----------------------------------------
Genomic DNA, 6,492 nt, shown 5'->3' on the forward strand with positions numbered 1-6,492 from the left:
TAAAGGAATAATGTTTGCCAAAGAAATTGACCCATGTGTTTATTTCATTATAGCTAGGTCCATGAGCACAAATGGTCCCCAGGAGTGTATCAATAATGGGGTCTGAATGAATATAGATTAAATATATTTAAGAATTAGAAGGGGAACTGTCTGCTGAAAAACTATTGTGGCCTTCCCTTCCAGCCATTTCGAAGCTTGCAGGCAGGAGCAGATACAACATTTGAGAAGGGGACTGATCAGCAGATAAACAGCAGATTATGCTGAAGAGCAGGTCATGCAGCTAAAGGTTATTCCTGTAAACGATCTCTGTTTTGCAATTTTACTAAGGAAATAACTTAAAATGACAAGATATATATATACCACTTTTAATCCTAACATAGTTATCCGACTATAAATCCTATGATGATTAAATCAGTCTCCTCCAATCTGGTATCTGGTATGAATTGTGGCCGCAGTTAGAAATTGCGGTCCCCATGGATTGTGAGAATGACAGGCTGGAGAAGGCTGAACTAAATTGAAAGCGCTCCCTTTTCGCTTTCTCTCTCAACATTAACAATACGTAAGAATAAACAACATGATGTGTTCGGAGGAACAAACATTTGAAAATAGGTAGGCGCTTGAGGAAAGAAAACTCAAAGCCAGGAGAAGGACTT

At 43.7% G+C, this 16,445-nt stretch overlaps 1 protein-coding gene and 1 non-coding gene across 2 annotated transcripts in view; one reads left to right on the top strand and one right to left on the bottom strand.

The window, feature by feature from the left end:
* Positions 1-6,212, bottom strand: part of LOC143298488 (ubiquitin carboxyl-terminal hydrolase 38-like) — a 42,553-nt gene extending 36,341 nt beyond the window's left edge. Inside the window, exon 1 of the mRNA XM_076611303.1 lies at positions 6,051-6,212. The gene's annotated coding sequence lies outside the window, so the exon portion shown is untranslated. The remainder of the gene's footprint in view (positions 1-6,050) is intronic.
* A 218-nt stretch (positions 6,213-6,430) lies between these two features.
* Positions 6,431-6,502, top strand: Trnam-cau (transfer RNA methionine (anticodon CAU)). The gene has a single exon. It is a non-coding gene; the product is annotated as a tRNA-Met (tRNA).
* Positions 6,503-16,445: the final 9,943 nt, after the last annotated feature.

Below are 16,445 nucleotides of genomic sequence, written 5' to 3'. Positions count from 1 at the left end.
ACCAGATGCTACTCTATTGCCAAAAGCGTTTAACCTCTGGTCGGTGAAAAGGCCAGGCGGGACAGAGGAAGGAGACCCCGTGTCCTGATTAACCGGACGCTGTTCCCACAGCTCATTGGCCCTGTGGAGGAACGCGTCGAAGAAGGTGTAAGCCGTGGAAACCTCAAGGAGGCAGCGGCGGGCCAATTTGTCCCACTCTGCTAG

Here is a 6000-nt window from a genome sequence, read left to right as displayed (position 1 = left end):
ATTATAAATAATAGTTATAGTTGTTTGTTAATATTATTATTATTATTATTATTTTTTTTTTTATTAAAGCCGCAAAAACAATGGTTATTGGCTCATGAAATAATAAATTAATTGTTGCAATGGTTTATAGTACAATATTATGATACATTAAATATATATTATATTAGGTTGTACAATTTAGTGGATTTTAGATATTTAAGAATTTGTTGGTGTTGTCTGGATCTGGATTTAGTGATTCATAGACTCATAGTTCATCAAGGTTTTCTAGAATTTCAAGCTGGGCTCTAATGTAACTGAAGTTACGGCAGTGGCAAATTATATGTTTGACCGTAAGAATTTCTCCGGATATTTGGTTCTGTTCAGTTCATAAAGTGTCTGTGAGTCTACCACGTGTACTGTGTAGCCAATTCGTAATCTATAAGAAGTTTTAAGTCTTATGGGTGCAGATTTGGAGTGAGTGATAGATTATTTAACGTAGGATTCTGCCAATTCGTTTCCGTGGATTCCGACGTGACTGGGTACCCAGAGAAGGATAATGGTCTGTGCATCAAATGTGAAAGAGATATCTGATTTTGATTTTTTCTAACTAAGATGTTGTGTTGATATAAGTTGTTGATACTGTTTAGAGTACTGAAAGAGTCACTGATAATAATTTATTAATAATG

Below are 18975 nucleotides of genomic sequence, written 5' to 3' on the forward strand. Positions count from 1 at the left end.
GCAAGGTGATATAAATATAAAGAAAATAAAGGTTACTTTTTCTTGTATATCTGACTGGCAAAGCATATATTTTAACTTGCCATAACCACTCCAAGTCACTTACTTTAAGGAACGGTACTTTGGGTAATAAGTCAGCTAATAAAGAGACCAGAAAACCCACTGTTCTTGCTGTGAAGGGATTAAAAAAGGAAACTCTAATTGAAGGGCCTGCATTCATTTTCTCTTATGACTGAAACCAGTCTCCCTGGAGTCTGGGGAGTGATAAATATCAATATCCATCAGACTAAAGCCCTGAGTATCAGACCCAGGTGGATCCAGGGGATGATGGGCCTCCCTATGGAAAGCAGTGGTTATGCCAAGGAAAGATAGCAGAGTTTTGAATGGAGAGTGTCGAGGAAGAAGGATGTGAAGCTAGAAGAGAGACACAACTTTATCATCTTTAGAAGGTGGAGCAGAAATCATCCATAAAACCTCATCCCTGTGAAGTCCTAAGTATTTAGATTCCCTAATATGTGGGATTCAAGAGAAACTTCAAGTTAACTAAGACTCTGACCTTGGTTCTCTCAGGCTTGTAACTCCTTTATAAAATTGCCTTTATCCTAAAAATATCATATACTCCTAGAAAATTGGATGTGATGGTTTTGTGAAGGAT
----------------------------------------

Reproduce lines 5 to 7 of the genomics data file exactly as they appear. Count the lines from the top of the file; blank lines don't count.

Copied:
* Positions 1-6,212, bottom strand: part of LOC143298488 (ubiquitin carboxyl-terminal hydrolase 38-like) — a 42,553-nt gene extending 36,341 nt beyond the window's left edge. Inside the window, exon 1 of the mRNA XM_076611303.1 lies at positions 6,051-6,212. The gene's annotated coding sequence lies outside the window, so the exon portion shown is untranslated. The remainder of the gene's footprint in view (positions 1-6,050) is intronic.
* A 218-nt stretch (positions 6,213-6,430) lies between these two features.
* Positions 6,431-6,502, top strand: Trnam-cau (transfer RNA methionine (anticodon CAU)). The gene has a single exon. It is a non-coding gene; the product is annotated as a tRNA-Met (tRNA).